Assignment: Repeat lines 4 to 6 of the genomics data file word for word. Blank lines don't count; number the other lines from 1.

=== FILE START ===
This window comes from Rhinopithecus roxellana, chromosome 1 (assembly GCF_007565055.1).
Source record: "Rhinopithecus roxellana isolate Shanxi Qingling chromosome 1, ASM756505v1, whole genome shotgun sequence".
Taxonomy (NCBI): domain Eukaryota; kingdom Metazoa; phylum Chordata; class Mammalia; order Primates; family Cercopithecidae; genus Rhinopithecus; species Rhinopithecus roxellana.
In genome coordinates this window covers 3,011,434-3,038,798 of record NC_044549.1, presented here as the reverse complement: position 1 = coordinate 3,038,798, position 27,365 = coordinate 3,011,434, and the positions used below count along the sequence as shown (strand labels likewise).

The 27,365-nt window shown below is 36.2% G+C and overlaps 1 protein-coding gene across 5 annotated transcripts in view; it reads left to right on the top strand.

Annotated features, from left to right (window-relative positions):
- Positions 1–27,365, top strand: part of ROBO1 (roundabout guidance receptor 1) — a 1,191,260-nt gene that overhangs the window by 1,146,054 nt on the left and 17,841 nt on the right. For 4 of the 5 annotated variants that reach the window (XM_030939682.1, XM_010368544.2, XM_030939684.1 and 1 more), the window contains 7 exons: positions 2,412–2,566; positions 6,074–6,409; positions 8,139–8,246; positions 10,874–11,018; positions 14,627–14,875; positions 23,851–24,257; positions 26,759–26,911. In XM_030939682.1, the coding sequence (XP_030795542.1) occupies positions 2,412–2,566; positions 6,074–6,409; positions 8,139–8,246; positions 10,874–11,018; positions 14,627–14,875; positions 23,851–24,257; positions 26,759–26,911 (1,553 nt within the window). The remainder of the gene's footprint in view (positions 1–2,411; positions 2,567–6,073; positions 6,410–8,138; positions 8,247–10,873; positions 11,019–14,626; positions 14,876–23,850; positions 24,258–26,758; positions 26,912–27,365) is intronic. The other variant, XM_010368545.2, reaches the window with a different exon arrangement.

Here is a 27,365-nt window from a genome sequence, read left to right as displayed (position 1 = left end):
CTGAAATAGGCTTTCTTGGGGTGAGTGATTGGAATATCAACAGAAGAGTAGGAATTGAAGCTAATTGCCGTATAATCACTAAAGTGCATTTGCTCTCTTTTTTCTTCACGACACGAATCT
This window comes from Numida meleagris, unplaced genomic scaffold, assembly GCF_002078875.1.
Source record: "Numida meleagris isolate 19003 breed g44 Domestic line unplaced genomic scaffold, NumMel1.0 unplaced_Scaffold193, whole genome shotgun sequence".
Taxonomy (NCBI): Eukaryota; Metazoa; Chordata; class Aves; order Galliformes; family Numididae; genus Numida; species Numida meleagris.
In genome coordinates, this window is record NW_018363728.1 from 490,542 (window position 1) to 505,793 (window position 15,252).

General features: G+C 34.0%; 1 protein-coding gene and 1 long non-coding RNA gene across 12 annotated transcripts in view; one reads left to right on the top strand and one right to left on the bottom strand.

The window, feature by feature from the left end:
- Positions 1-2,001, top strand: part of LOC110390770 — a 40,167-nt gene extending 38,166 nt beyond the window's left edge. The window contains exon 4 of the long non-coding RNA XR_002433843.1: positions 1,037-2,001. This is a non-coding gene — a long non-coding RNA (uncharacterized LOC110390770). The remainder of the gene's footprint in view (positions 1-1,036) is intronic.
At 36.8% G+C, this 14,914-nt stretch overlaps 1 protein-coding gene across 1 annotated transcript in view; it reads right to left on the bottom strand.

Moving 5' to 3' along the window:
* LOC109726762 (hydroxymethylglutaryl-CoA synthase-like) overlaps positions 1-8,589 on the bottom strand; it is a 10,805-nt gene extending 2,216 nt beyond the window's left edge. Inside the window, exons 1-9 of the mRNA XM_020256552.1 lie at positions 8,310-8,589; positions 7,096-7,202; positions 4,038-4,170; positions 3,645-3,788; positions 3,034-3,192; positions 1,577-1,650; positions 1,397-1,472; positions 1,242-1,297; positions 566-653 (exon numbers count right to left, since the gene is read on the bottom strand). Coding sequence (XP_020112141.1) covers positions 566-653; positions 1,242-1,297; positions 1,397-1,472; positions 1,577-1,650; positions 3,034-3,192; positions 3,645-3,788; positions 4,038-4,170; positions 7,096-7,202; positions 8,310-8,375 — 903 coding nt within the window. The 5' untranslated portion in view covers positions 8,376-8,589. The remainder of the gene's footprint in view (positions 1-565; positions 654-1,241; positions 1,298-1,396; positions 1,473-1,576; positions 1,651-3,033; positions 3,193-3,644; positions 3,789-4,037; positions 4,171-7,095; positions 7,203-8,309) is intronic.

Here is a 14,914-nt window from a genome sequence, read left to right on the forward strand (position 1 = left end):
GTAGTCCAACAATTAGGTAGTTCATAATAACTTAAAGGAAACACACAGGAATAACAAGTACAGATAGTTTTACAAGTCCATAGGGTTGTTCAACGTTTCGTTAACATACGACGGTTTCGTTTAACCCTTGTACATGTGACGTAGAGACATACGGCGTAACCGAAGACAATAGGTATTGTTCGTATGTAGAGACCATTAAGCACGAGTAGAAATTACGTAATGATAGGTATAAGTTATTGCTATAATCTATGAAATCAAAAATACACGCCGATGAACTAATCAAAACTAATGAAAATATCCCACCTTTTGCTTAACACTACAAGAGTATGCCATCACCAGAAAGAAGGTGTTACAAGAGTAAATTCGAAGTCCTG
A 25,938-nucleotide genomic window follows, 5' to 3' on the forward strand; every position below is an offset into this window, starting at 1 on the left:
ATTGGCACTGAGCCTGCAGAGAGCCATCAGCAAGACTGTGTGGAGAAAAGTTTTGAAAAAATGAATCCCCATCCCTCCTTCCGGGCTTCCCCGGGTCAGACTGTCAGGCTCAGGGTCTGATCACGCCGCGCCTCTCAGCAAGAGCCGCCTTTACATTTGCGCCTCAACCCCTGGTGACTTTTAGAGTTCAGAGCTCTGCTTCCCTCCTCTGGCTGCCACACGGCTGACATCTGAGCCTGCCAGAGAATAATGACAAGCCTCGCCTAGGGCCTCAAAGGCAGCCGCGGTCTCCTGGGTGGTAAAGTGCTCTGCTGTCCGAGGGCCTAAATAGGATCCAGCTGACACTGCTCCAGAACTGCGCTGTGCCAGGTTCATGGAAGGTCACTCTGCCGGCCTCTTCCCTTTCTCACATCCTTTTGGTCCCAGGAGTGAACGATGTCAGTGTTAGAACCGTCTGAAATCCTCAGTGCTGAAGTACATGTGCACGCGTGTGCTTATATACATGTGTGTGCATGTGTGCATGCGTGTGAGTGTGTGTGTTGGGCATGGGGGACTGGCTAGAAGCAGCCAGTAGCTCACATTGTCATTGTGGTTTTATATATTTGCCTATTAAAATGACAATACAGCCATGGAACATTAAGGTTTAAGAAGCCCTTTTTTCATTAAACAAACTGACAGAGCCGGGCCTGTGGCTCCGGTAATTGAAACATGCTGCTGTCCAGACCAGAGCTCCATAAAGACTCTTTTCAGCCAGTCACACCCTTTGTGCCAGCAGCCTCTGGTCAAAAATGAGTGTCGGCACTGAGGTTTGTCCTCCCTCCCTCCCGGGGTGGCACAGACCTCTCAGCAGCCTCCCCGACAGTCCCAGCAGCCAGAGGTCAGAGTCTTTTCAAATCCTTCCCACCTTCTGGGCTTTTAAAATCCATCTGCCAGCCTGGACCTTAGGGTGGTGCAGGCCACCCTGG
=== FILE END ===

In genome coordinates this window covers 3,011,434-3,038,798 of record NC_044549.1, presented here as the reverse complement: position 1 = coordinate 3,038,798, position 27,365 = coordinate 3,011,434, and the positions used below count along the sequence as shown (strand labels likewise).

The 27,365-nt window shown below is 36.2% G+C and overlaps 1 protein-coding gene across 5 annotated transcripts in view; it reads left to right on the top strand.

Annotated features, from left to right (window-relative positions):